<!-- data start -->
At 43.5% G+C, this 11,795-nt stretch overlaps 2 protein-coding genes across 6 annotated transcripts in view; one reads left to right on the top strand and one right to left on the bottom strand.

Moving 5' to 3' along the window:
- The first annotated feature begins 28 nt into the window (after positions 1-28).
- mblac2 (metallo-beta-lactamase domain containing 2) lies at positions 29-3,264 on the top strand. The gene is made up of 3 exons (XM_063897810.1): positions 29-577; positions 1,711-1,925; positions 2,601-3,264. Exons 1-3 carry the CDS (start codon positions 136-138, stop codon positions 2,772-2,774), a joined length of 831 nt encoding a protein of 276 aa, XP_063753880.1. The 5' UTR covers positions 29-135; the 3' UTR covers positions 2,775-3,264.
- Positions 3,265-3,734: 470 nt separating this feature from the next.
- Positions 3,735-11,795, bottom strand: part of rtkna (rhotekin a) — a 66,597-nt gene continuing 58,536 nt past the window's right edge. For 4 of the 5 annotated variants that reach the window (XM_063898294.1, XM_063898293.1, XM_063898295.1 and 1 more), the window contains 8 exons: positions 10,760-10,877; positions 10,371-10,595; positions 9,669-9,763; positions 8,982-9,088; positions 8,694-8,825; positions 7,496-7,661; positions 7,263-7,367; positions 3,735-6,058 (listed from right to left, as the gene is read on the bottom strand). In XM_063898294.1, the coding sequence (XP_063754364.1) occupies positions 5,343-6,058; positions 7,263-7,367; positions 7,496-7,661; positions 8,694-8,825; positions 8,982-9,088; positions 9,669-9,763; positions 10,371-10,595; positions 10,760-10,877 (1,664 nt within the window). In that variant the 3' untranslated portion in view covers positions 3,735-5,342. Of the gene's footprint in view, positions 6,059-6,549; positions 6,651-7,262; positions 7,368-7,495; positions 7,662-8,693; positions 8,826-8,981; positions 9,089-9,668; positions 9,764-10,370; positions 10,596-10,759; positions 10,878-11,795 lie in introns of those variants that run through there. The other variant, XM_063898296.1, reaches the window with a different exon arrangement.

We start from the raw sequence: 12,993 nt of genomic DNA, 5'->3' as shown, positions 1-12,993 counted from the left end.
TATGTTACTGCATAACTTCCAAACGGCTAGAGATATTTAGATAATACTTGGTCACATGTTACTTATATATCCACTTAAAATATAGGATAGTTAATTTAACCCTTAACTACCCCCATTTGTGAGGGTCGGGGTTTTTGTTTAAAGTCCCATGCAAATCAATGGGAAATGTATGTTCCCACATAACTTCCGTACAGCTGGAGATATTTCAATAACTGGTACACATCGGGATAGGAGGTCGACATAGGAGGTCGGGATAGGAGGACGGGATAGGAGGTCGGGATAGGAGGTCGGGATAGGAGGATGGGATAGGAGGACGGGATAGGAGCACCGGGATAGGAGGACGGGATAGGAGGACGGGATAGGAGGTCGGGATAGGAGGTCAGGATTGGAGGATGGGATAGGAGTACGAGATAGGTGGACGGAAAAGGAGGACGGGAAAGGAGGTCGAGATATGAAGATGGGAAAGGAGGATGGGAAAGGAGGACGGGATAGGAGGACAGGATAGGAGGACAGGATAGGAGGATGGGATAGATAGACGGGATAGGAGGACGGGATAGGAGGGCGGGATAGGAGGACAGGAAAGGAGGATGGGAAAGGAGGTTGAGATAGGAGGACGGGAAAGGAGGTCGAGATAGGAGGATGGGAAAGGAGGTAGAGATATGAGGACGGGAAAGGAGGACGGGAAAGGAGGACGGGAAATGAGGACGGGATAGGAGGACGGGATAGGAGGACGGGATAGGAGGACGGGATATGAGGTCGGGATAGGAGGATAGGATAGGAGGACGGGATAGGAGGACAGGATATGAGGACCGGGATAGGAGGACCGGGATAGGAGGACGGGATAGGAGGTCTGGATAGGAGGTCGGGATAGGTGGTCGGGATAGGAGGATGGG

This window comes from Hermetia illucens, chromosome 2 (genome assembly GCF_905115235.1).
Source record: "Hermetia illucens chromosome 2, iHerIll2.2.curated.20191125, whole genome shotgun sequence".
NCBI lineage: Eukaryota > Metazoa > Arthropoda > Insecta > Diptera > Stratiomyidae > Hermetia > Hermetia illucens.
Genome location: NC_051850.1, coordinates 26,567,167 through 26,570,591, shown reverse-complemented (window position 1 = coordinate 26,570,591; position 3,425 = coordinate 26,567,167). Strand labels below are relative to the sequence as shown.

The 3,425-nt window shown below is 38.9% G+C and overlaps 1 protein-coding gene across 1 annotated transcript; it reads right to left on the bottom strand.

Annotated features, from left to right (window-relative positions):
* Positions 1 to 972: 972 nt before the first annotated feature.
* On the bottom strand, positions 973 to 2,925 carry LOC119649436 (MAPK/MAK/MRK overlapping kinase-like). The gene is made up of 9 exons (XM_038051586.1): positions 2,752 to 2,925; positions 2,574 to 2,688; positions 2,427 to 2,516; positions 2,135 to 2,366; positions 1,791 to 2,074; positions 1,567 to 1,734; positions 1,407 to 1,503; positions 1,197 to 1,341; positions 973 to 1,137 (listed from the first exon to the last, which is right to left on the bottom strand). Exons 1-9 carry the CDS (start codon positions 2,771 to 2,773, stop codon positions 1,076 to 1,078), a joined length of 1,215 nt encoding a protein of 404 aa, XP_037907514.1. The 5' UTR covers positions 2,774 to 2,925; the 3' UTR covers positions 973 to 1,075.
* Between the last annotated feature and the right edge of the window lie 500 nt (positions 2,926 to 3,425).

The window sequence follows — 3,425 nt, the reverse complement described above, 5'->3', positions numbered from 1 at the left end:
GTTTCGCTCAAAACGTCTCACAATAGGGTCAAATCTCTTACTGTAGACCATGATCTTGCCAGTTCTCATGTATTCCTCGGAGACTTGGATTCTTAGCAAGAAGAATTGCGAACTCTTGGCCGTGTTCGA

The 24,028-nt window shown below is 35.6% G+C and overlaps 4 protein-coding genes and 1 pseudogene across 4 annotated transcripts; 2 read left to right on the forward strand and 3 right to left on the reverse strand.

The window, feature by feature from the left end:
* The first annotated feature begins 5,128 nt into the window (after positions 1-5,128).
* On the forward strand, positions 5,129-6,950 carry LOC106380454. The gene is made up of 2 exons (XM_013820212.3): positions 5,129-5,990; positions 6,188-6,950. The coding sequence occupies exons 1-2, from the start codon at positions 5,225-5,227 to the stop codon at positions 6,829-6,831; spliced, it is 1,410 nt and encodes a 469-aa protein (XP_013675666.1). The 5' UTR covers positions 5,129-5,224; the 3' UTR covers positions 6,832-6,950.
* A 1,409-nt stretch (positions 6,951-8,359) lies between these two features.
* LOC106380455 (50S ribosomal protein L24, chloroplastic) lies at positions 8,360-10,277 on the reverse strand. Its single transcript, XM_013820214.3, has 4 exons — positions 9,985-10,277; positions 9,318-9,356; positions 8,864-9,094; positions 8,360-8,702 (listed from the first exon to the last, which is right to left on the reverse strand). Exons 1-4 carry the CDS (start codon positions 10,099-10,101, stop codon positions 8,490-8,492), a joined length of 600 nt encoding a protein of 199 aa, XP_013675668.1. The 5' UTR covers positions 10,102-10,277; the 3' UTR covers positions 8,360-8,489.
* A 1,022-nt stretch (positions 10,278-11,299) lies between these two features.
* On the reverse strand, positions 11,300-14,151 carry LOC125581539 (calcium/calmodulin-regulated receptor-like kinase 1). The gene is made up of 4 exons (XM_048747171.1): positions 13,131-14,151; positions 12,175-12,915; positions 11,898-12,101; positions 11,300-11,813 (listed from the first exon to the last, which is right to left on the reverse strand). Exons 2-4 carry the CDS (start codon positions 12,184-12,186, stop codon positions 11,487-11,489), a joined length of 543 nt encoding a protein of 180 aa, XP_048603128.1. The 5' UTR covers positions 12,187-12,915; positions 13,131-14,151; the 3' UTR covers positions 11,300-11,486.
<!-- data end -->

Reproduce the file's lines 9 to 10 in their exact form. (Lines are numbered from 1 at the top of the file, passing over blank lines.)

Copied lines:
This window comes from Hermetia illucens, chromosome 2 (genome assembly GCF_905115235.1).
Source record: "Hermetia illucens chromosome 2, iHerIll2.2.curated.20191125, whole genome shotgun sequence".